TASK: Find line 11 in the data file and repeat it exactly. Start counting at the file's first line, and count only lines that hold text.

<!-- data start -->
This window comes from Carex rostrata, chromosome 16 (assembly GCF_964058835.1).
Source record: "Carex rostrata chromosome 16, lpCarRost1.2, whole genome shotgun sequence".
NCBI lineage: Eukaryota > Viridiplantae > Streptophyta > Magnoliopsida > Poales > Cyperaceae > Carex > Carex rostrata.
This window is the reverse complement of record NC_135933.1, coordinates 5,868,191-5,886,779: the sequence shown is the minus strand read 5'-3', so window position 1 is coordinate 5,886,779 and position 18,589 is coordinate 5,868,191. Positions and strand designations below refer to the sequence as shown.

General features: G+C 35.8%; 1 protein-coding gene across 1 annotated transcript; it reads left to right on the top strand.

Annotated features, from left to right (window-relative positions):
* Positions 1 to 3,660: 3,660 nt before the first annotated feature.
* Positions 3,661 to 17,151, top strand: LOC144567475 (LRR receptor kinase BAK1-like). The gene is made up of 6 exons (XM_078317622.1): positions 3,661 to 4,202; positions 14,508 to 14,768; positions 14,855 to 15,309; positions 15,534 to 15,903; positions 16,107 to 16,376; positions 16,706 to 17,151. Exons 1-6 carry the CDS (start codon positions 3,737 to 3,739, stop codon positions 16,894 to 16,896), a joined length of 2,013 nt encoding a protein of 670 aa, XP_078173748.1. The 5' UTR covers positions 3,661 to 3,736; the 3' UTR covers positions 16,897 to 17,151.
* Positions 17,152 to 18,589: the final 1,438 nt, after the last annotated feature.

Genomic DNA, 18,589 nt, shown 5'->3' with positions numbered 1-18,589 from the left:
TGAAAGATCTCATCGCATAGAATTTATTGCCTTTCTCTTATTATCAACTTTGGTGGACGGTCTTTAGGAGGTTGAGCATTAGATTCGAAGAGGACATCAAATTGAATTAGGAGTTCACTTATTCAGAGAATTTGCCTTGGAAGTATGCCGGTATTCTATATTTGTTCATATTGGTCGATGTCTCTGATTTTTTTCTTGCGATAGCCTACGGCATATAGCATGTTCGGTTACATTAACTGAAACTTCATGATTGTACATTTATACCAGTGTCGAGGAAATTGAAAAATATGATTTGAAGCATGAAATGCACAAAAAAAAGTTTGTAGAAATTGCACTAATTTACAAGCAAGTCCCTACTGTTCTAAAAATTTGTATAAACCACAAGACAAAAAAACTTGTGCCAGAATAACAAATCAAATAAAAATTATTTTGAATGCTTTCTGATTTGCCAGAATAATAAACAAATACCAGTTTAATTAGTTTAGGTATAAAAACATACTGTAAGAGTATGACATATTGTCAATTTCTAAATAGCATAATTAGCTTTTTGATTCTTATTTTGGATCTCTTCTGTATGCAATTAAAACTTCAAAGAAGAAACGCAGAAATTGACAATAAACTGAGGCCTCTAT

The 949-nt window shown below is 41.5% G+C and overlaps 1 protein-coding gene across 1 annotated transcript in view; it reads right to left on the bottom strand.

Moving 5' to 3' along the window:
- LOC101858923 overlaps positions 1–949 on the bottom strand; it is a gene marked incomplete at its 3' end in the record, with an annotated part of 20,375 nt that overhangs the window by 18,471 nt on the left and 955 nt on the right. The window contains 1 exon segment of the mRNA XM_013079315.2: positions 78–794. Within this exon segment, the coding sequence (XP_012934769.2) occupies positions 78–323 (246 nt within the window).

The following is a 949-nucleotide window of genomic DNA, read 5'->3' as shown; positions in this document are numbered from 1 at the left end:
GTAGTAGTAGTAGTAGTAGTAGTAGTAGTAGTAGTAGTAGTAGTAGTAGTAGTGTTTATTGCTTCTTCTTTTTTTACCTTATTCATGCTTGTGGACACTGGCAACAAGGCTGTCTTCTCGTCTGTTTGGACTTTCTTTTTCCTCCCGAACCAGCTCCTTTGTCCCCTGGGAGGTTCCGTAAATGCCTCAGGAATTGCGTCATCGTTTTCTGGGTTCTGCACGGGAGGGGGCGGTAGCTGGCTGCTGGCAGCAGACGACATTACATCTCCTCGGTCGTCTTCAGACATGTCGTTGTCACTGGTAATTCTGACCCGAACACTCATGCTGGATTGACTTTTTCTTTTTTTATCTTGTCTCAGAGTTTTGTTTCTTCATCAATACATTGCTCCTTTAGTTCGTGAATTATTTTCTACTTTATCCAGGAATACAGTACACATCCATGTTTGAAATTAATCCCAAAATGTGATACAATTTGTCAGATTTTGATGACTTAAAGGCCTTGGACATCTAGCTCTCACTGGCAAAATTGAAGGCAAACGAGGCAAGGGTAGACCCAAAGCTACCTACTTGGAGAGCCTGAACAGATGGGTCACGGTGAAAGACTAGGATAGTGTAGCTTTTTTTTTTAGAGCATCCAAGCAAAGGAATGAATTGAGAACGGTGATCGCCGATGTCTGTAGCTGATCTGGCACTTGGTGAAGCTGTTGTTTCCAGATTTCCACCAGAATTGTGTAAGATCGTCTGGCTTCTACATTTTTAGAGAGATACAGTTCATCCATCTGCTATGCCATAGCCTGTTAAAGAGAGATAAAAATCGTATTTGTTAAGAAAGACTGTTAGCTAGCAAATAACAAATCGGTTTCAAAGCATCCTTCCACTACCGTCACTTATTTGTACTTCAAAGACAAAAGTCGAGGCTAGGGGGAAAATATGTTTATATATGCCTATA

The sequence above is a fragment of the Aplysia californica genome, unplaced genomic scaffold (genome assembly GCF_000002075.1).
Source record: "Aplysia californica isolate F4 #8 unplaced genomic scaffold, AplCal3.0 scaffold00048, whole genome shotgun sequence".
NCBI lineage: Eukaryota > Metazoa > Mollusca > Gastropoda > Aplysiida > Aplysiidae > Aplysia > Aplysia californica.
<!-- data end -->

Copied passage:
TGAAAGATCTCATCGCATAGAATTTATTGCCTTTCTCTTATTATCAACTTTGGTGGACGGTCTTTAGGAGGTTGAGCATTAGATTCGAAGAGGACATCAAATTGAATTAGGAGTTCACTTATTCAGAGAATTTGCCTTGGAAGTATGCCGGTATTCTATATTTGTTCATATTGGTCGATGTCTCTGATTTTTTTCTTGCGATAGCCTACGGCATATAGCATGTTCGGTTACATTAACTGAAACTTCATGATTGTACATTTATACCAGTGTCGAGGAAATTGAAAAATATGATTTGAAGCATGAAATGCACAAAAAAAAGTTTGTAGAAATTGCACTAATTTACAAGCAAGTCCCTACTGTTCTAAAAATTTGTATAAACCACAAGACAAAAAAACTTGTGCCAGAATAACAAATCAAATAAAAATTATTTTGAATGCTTTCTGATTTGCCAGAATAATAAACAAATACCAGTTTAATTAGTTTAGGTATAAAAACATACTGTAAGAGTATGACATATTGTCAATTTCTAAATAGCATAATTAGCTTTTTGATTCTTATTTTGGATCTCTTCTGTATGCAATTAAAACTTCAAAGAAGAAACGCAGAAATTGACAATAAACTGAGGCCTCTAT